Can You Believe This Former Hentai Series is a New York Times Best Seller?

0
2031

There is a new series that is taking the world by storm. It routinely competes with NarutoOne Piece, Attack on Titan, Nisekoi, and Akame ga Kill for the top spots in weekly sales for manga.

No, Shonen Jump doesn’t publish the series. The author is completely unknown. And it stars monster girls.

Literally, monster girls.

Monster Musume no Iru Nichijou (Everyday Life with Monster Girls) shows no signs of slowing down. Since launching in 2012, over a 1 million copies have been sold in Japan.

In the U.S., the series has been in the New York Times Best Seller list 13 times since 2013. That’s a feat reserved for NarutoOne Piece, and Attack on Titan. Just how is a quirky, ecchi filled harem staring monster girls achieving semi-mainstream success outside of Japan?

It’s not suprising that a harem manga sells well in Japan, but the genre is often ignored and derided by Western readers. Frankly, the harem genre is overplayed and deserves to be criticized for its lack of innovation. Which makes Monster Musume‘s success kind of amazing.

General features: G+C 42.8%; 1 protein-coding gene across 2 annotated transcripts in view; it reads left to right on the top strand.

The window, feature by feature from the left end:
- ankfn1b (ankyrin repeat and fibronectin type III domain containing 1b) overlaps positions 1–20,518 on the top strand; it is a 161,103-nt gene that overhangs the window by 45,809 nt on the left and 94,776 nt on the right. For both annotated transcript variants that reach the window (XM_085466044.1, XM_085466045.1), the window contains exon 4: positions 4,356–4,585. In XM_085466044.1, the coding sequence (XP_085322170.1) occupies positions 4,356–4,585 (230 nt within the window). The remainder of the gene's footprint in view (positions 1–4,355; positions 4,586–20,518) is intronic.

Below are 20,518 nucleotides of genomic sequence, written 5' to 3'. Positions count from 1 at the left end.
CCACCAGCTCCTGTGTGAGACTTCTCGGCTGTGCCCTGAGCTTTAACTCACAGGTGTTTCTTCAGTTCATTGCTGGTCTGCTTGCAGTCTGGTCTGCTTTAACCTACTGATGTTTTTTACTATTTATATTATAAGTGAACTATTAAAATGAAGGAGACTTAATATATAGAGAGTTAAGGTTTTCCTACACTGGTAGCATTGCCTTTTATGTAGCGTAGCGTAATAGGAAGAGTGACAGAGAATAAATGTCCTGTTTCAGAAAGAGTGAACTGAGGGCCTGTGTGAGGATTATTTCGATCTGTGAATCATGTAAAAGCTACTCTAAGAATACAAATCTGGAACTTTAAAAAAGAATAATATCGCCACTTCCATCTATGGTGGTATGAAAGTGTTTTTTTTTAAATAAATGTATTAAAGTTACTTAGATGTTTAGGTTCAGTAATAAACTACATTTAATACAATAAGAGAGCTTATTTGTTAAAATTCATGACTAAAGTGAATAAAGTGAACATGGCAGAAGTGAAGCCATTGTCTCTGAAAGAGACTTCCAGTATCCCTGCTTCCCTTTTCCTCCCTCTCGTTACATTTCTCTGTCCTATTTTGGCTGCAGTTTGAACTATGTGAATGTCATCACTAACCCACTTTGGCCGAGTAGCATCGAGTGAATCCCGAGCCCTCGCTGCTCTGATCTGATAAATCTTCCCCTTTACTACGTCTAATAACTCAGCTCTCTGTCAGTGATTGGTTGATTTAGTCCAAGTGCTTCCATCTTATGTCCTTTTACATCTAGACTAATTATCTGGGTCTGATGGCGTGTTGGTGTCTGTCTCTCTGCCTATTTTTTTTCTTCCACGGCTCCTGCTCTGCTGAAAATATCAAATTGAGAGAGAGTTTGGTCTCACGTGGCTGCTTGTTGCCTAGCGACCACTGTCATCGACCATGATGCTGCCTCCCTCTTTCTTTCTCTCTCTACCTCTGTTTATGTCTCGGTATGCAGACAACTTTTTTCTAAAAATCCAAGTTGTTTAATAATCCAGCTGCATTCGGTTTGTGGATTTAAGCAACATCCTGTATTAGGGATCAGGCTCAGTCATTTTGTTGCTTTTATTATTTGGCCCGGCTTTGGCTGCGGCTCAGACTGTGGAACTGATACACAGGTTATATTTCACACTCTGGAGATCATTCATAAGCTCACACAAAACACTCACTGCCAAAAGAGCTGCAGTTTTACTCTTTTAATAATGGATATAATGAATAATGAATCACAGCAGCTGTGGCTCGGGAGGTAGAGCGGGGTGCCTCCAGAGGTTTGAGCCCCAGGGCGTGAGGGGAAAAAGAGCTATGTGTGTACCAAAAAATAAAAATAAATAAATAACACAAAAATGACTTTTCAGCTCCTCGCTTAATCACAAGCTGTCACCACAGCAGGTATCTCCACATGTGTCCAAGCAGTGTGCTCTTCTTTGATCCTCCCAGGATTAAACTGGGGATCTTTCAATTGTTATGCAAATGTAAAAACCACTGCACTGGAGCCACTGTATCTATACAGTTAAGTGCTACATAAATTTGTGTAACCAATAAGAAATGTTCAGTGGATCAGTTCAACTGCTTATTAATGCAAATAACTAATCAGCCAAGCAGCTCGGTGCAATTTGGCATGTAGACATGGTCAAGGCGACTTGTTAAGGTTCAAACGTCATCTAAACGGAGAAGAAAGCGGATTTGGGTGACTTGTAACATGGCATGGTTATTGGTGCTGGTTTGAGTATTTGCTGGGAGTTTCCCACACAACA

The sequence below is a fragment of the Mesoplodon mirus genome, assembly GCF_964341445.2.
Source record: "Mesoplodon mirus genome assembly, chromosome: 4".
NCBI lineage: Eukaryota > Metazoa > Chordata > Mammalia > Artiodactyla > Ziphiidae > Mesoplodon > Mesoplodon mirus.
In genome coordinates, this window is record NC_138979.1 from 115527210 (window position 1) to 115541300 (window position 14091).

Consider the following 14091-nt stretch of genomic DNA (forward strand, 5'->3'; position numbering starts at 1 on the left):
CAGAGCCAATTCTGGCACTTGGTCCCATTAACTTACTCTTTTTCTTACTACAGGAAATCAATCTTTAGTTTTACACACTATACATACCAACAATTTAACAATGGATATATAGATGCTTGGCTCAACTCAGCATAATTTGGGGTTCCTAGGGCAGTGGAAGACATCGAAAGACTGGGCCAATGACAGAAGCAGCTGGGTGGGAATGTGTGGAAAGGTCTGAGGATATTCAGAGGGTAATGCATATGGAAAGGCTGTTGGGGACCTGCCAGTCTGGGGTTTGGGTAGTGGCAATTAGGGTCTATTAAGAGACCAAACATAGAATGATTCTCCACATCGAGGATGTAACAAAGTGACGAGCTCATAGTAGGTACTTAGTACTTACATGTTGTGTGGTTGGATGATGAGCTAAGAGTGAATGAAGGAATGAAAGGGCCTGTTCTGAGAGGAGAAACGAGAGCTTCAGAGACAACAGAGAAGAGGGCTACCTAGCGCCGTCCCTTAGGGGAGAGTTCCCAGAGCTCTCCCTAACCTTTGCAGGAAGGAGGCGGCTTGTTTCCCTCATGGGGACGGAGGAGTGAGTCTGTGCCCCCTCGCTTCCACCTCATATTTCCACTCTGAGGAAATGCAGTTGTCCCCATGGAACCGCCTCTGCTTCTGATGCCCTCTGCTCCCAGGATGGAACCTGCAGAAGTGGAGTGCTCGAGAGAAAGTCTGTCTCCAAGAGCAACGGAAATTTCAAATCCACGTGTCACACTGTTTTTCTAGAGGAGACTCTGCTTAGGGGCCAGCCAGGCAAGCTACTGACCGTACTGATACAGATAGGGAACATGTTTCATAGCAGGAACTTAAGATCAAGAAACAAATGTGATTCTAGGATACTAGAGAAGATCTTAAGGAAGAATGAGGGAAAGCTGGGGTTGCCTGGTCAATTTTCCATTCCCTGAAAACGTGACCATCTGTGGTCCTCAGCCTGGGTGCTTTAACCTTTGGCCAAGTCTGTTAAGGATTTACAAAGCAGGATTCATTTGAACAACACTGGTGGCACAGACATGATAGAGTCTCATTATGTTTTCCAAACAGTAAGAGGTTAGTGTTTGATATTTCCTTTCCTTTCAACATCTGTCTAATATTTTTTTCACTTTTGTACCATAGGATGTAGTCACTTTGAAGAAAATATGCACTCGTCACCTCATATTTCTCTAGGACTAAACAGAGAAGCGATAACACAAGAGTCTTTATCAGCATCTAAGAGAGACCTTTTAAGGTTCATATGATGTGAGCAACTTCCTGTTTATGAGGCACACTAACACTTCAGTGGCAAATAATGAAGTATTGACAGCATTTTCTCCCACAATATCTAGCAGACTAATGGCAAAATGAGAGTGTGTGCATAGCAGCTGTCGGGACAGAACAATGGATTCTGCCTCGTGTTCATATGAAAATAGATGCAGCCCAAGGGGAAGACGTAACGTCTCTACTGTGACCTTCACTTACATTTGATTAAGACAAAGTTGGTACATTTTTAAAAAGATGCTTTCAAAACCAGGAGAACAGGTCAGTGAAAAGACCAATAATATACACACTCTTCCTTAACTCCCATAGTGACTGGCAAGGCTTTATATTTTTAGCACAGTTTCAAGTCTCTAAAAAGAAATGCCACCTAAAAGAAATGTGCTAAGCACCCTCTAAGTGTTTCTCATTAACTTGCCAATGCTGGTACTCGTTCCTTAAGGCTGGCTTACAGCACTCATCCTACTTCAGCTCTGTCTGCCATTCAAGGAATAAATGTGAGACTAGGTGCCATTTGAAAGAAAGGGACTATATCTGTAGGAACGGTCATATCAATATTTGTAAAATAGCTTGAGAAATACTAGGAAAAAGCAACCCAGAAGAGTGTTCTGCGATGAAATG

We won’t judge you for not being able to tell them apart.

One the surface, Monster Musume is just your typical harem. An average, nice guy is surrounded by beautiful women that want to be with him. There is also a lot of nudity, accidental sexual situations, and “misunderstandings”.

Monster Musume started out as a series of hentai shorts on Pixiv created by Takemaru “Okayado” Inui. And you can clearly see the hentai origins, since every chapter is filled with topless shots and borderline sexual content. One might even call it a softcore hentai.

Is it really enough to change the girls into sexy versions of their mythological counterparts?

 

Yes and no. The monster girls provide unique and fresh designs. Sure, the human part keeps the big chest we have come to expect, but the monster designs are enough to keep your attention. Okayado is also knows his harem tropes, and frequently plays around with them to subvert our expectations.

 

Underneath the ecchi and low-brow humor, lies some surprisingly deep story content. Social discrimination and the concept of beauty are touched on in a mature way. The writing may not be top tier, but Monster Musume has more heart than the majority of harem and ecchi driven series.

Whether it’s the strong sense of novelty (how many series can satisfy your fantasy of being with a slime girl?), the fun characters, or quality art, Okayado has a hit on his hands.

There is even an anime adaptation that will premier this July.

 

LEAVE A REPLY

Please enter your comment!
Please enter your name here